a prideful home

There is something to be said about a person who takes care of and pride in their home. I hope to be that kind of person one day.

My favorite home was the little apartment that Tyler and I shared the first year or so that we were married. We had no expectations or need for anything better. And so it simply was our home.

Since then we have migrated from place to place searching for an ideal, the perfect home, the perfect place to raise our kids. We have never finished unpacking, we have never decorated, we have never made these migrational places into a home. Because they simply are not and will never be our home.

But, what if what we are looking for is where we started? What if home is not perfect at all? What if it simply is?

I have ideas of what I consider to be a quality way of life. I think a town with a Whole Foods, a farmer's market, and U-pick farms would be ideal. A Target and Ikea mixed in with local antique and flea markets would elevate my style. And I can't forget about beautiful parks, recreational centers, and running paths for teaching the kids about health, play, and real entertainment. I would like to live in a place with seasons - with swimming in the summer, leaf jumping in the fall, snow on Christmas, and flowers in the spring. I want to live somewhere where I can afford a house. A place where I can work to live, not live to work. My list is long and continues to grow.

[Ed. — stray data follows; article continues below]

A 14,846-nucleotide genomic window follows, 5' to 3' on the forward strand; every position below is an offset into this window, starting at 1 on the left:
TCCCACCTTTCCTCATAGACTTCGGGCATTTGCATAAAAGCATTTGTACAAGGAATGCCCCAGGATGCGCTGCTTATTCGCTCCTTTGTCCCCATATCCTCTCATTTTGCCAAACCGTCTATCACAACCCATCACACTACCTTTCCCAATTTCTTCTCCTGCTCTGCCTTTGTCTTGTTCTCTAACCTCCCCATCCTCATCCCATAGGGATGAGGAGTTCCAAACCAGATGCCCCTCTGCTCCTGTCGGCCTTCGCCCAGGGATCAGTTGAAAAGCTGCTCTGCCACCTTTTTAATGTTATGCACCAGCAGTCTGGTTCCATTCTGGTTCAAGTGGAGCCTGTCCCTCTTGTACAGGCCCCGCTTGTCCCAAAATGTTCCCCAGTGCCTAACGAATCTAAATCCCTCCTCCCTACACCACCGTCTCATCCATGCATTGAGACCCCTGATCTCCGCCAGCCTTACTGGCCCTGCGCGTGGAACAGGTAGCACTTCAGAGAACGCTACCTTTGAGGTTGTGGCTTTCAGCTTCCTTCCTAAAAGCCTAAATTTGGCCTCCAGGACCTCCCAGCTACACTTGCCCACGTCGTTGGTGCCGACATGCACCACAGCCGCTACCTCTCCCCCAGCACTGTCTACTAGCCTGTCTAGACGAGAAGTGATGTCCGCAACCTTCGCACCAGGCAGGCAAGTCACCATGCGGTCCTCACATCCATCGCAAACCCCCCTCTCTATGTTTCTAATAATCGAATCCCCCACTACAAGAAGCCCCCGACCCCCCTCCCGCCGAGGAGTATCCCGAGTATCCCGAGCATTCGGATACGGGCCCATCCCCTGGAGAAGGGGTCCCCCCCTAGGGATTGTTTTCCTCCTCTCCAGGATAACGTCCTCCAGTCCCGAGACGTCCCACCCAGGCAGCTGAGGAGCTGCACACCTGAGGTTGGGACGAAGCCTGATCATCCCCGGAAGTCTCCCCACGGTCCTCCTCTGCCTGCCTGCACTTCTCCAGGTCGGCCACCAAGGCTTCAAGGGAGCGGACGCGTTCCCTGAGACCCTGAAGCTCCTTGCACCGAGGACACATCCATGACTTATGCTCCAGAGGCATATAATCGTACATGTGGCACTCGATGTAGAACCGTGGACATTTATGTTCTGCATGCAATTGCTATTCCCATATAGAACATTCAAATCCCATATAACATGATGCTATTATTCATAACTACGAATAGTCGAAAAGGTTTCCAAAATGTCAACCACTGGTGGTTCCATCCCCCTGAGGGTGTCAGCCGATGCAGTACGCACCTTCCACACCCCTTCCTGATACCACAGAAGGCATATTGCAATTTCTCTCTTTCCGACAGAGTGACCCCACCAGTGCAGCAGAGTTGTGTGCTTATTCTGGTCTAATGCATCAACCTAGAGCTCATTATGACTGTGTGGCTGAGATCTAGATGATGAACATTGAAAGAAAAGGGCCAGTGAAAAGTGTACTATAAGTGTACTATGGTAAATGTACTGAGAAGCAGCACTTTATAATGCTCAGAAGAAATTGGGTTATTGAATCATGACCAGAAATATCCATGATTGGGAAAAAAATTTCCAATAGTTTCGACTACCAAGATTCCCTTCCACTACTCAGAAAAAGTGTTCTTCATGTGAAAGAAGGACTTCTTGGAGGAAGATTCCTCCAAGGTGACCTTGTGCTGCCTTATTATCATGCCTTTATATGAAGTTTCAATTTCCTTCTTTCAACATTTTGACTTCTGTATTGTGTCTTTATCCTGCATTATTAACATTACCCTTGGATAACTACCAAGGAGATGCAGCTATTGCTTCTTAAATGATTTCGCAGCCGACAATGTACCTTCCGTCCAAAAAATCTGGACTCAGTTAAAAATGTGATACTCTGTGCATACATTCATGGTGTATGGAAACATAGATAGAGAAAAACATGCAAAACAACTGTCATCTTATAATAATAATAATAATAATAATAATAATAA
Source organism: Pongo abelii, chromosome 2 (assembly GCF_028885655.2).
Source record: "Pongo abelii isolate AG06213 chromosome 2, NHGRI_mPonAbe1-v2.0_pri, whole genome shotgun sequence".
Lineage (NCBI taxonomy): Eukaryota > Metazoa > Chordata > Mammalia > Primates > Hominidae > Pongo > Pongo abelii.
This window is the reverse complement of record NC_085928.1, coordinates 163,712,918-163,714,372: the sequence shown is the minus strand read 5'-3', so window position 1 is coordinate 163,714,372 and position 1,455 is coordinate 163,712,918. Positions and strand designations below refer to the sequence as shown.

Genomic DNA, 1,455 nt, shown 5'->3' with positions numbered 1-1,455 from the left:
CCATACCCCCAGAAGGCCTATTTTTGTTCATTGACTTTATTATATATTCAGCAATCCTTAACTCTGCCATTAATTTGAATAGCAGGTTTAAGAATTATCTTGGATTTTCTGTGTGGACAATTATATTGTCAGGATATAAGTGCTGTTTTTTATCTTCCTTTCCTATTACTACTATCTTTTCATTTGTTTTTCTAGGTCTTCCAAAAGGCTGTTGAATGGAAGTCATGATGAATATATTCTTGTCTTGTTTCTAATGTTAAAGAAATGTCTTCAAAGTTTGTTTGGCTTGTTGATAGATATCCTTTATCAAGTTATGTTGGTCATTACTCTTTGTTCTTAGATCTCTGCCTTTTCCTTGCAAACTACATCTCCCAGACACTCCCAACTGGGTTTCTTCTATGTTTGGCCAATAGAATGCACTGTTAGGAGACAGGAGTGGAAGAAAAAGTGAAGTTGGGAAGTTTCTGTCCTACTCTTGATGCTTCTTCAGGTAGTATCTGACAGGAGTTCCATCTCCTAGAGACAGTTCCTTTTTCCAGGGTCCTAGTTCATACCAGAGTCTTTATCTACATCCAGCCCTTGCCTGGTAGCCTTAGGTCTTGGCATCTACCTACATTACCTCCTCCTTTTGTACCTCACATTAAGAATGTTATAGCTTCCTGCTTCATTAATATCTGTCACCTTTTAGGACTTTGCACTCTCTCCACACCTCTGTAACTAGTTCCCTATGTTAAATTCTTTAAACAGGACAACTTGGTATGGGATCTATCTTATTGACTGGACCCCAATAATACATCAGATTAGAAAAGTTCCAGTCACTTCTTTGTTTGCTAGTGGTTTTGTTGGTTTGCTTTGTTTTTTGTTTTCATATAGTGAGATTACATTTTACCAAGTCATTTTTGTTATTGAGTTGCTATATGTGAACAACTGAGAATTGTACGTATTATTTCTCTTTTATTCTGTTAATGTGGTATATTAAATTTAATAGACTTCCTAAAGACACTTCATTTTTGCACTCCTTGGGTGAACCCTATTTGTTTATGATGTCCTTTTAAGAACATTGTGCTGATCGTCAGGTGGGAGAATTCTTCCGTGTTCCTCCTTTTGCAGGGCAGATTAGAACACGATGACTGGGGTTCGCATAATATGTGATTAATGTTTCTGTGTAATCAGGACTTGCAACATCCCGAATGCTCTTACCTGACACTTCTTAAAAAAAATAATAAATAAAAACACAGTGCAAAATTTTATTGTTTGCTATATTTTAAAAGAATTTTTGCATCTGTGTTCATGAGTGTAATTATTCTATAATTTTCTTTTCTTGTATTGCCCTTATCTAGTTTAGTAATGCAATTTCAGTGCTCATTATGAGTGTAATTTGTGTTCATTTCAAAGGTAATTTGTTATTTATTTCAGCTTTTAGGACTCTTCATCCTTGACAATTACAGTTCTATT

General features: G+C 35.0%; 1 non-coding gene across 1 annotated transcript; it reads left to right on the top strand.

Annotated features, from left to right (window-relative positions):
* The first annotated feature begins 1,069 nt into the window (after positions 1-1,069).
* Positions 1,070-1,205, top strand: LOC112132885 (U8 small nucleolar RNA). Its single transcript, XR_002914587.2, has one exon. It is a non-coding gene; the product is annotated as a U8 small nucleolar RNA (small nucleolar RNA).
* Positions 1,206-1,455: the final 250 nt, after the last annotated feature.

But as Tyler and I were dreaming up this list while lying awake that first year or so of marriage, we forgot one thing. We forgot about our existing roots, our existing family, our existing home.

Tyler's Aunt Tess was born and raised in Stanford, Montana. It is not fancy, it does not have a single thing listed from my requests above - well, except for the seasons, of course. And yet, she has chosen to stay. She saw in her simple town something that I overlooked. She saw that it was her home. That she could invest in her community, that she could make it whatever she wanted.

We went to visit her and see all that she has done. I expected to see a small town - typical and run down with age. But instead I saw a beautiful and picturesque home, full of life and warmth. Tess has planted flowers in front of every business, she put grass, benches, privacy fences, light poles, and murals in between all the buildings. The entire town has a sparkle and a glow because she chose to stay. Because she chose to call it home. Because she saw something in a town that most others disregarded. Let us all learn from Tess.

It doesn't have a Target, it doesn't have trendy places to gather, and it has never been found on a "best places to live" list. But it is a real town, with real people who work really hard. And it is beautiful.

And so just like that, there is nothing on my list that could trump going home. To be with my family. To take my kids to the places I loved as a child. To grow an appreciation for what is, and not what could be. But life is complicated, and for now home is out of our reach.

share sheet